Pixel Scroll 6/22/16 Careful With That Scroll, Eugene

(1) PRINCESS AWOL. Yahoo! Movies side-eyes this disturbing pattern – “’Moana’ Teaser: A Brief History of Disney Omitting Princesses From Princess Movie Trailers”. Moana doesn’t show up until :38 of this teaser trailer –

This all began after 2009’s The Princess and the Frog underperformed at the box office. That film had a few notable issues — like a meandering story, in which the princess spent most of her time being a frog — but per the Los Angeles Times, Disney execs came to the conclusion that The Princess and the Frog didn’t attract an audience because boys didn’t want to see a movie about princesses.

With that in mind, Disney Animation’s next princess-centric feature went through an image makeover. Instead of Rapunzel, it would be called Tangled, and the marketing would center on the princess’ love interest Flynn Rider. Here’s the first trailer, released in 2010, which barely includes Rapunzel at all.

(2) ANOTHER COUNTY HEARD FROM. Ashley Pollard dissents from the belief that Mary Shelley is the founder of British science fiction. She names her candidate in a post for Galactic Journey “[June 22, 1961] Home Counties SF (A Report From The UK)”.

Let me explain my title to you.  The British Home Counties surround London, where I live, and consists of Berkshire, Buckinghamshire, Essex, Hertfordshire, Kent, Surrey, and Sussex.  I mention this apropos of probably the most well known of Britain’s science fiction novels: the apocalyptic War of the Worlds by Herbert George Wells.

The story is a veritable march through the Britain’s heartland, describing how the Martian tripods march from Woking in Surrey to Essex, wrecking all that’s nearest and dearest to the heart of the British people.  Though I should point out that this was a very English-centred story (Scotland, Wales and Ireland are left out), and regarding the rest of the world or our former colonies, Wells has little to say.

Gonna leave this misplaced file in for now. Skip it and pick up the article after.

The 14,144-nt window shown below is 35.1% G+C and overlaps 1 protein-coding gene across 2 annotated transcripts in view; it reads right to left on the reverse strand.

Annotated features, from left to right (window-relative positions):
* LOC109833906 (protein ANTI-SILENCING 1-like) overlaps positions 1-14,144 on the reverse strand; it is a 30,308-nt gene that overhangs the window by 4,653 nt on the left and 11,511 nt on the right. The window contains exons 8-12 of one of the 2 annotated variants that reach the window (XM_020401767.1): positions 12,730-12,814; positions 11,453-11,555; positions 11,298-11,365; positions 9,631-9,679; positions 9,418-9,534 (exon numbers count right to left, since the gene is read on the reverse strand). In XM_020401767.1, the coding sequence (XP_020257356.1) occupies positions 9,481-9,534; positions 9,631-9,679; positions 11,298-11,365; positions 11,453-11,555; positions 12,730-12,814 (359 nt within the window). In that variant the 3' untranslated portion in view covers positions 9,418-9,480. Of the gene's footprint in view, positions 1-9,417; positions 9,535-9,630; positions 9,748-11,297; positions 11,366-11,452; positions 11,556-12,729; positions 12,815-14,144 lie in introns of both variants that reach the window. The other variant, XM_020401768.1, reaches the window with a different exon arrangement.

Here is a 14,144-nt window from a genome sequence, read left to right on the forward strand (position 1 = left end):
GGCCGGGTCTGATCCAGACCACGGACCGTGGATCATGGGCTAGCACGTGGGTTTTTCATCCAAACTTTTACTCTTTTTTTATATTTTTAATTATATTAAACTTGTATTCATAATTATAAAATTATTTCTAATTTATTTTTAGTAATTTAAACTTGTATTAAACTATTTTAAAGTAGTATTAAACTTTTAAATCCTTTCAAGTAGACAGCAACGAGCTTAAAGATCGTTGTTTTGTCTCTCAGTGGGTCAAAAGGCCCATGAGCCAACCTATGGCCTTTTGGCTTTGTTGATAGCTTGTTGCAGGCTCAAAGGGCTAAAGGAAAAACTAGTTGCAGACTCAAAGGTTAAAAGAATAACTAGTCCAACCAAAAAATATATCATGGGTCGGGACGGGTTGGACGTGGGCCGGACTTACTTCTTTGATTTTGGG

War, arguably, was where British science fiction was born.  I say “arguably” because Mary Wollstonecraft Shelley’s Frankenstein can probably lay claim to being the first British SF story; however, its roots seem to me to be more firmly in Gothic Horror.  I believe that Wells set the scene for British SF in a way that Shelley’s story has so far not.  Though perhaps now that we are in the swinging sixties, her influence will be felt more as women’s emancipation moves forward.

(3) KEEP ON BANGING. ScreenRant loves the music from Suicide Squad.

In case it wasn’t obvious from the excellent music choices for all of the trailers so far, Suicide Squad‘s soundtrack is set to be a major feature of the film. The full soundtrack listing for Suicide Squad: The Album has already been released, and features music by Panic! At The Disco, Creedence Clearwater Revival and Eminem, as well as a song called “Purple Lamborghini” which was written specifically for the film by Skrillex and Rick Ross.

With regards to “Purple Lamborghini,” we already know that Skrillex and Rick Ross filmed a music video with Jared Leto in his Joker costume – the song is, after all, named after his vehicle of choice. However, this isn’t the only tie-in music video to be released for the movie; twenty one pilots have just released their own, featuring the soundtrack song “Heathens,” which is set in Belle Reve (the maximum security prison where Task Force X are held before they are recruited by Viola Davis’ Amanda Waller) and features a few fragments of new footage from the movie.

Now Twenty-One Pilots is in the mix.

(4) EATING THE FANTASTIC PODCAST. Scott Edelman invites one and all to “Eavesdrop on my lunch with Linda Addison in Episode 11 of Eating the Fantastic”.


Linda Addison

We talked of how someone who earned a Bachelor of Science in Mathematics transforms into a four-time Bram Stoker Award winning writer, the way a chance encounter with Grand Master Frederik Pohl during a New York is Book Country Festival helped her make her first sale to Asimov’s, why this acclaimed horror poet has now decided to go from micro to macro and write a science fiction trilogy, and much more.

(5) NO CLINGING VINE. “’Gotham’ Casts New Grown-Up Poison Ivy for Season 3 Of Batman Backstory Series” says Deadline.

Transformed to a 19-year old, Ivy “Pamela” Pepper isn’t playing Selina Kyle’s sidekick anymore. With the Ted 2 actress now taking on the role, a newly confident and empower Pepper will be moving towards her poisonous persona and Bruce Wayne.

When we last saw her on Season 2 of Gotham, the foliage focused orphan who would become Batman villainess and eco-terrorist Poison Ivy was played by Clare Foley. Well, that’s about to change for Season 3 of the Fox series as Ivy has grown up and will now be portrayed by Maggie Geha, it was revealed today

(6) SHOUTING YOURSELF HORSE. Engaged by the discussion here of the huge battle in a recent Game of Thrones episode, Vox Day devoted a post to “The military geniuses at File 770”